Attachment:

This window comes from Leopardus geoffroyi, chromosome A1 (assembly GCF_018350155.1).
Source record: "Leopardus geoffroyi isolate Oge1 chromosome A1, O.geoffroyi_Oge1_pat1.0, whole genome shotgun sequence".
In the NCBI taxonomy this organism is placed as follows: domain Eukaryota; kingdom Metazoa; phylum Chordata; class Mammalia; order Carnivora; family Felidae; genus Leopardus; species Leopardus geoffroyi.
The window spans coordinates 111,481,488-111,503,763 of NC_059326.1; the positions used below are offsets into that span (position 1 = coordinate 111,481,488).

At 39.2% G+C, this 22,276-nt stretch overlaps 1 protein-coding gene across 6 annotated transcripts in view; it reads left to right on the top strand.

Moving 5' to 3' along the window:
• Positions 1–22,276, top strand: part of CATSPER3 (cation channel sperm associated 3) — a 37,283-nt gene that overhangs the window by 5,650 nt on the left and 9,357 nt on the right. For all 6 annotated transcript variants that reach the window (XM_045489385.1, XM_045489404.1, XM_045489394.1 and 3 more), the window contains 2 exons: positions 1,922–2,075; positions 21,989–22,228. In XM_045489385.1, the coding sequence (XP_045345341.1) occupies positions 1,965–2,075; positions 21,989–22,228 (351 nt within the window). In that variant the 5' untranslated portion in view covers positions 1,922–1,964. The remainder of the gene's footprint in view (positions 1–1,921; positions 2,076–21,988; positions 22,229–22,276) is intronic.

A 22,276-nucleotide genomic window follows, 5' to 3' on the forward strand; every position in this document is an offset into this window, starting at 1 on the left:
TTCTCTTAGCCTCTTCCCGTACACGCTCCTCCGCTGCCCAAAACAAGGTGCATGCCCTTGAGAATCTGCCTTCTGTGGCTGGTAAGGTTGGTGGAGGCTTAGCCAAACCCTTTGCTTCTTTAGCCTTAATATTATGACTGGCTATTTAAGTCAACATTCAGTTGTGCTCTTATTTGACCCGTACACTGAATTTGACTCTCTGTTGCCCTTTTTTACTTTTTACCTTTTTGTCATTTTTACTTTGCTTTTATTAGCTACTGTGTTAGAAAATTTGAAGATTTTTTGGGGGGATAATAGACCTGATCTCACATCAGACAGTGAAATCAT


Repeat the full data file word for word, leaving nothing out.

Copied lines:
This window comes from Leopardus geoffroyi, chromosome A1 (assembly GCF_018350155.1).
Source record: "Leopardus geoffroyi isolate Oge1 chromosome A1, O.geoffroyi_Oge1_pat1.0, whole genome shotgun sequence".
In the NCBI taxonomy this organism is placed as follows: domain Eukaryota; kingdom Metazoa; phylum Chordata; class Mammalia; order Carnivora; family Felidae; genus Leopardus; species Leopardus geoffroyi.
The window spans coordinates 111,481,488-111,503,763 of NC_059326.1; the positions used below are offsets into that span (position 1 = coordinate 111,481,488).

At 39.2% G+C, this 22,276-nt stretch overlaps 1 protein-coding gene across 6 annotated transcripts in view; it reads left to right on the top strand.

Moving 5' to 3' along the window:
• Positions 1–22,276, top strand: part of CATSPER3 (cation channel sperm associated 3) — a 37,283-nt gene that overhangs the window by 5,650 nt on the left and 9,357 nt on the right. For all 6 annotated transcript variants that reach the window (XM_045489385.1, XM_045489404.1, XM_045489394.1 and 3 more), the window contains 2 exons: positions 1,922–2,075; positions 21,989–22,228. In XM_045489385.1, the coding sequence (XP_045345341.1) occupies positions 1,965–2,075; positions 21,989–22,228 (351 nt within the window). In that variant the 5' untranslated portion in view covers positions 1,922–1,964. The remainder of the gene's footprint in view (positions 1–1,921; positions 2,076–21,988; positions 22,229–22,276) is intronic.

A 22,276-nucleotide genomic window follows, 5' to 3' on the forward strand; every position in this document is an offset into this window, starting at 1 on the left:
TTCTCTTAGCCTCTTCCCGTACACGCTCCTCCGCTGCCCAAAACAAGGTGCATGCCCTTGAGAATCTGCCTTCTGTGGCTGGTAAGGTTGGTGGAGGCTTAGCCAAACCCTTTGCTTCTTTAGCCTTAATATTATGACTGGCTATTTAAGTCAACATTCAGTTGTGCTCTTATTTGACCCGTACACTGAATTTGACTCTCTGTTGCCCTTTTTTACTTTTTACCTTTTTGTCATTTTTACTTTGCTTTTATTAGCTACTGTGTTAGAAAATTTGAAGATTTTTTGGGGGGATAATAGACCTGATCTCACATCAGACAGTGAAATCAT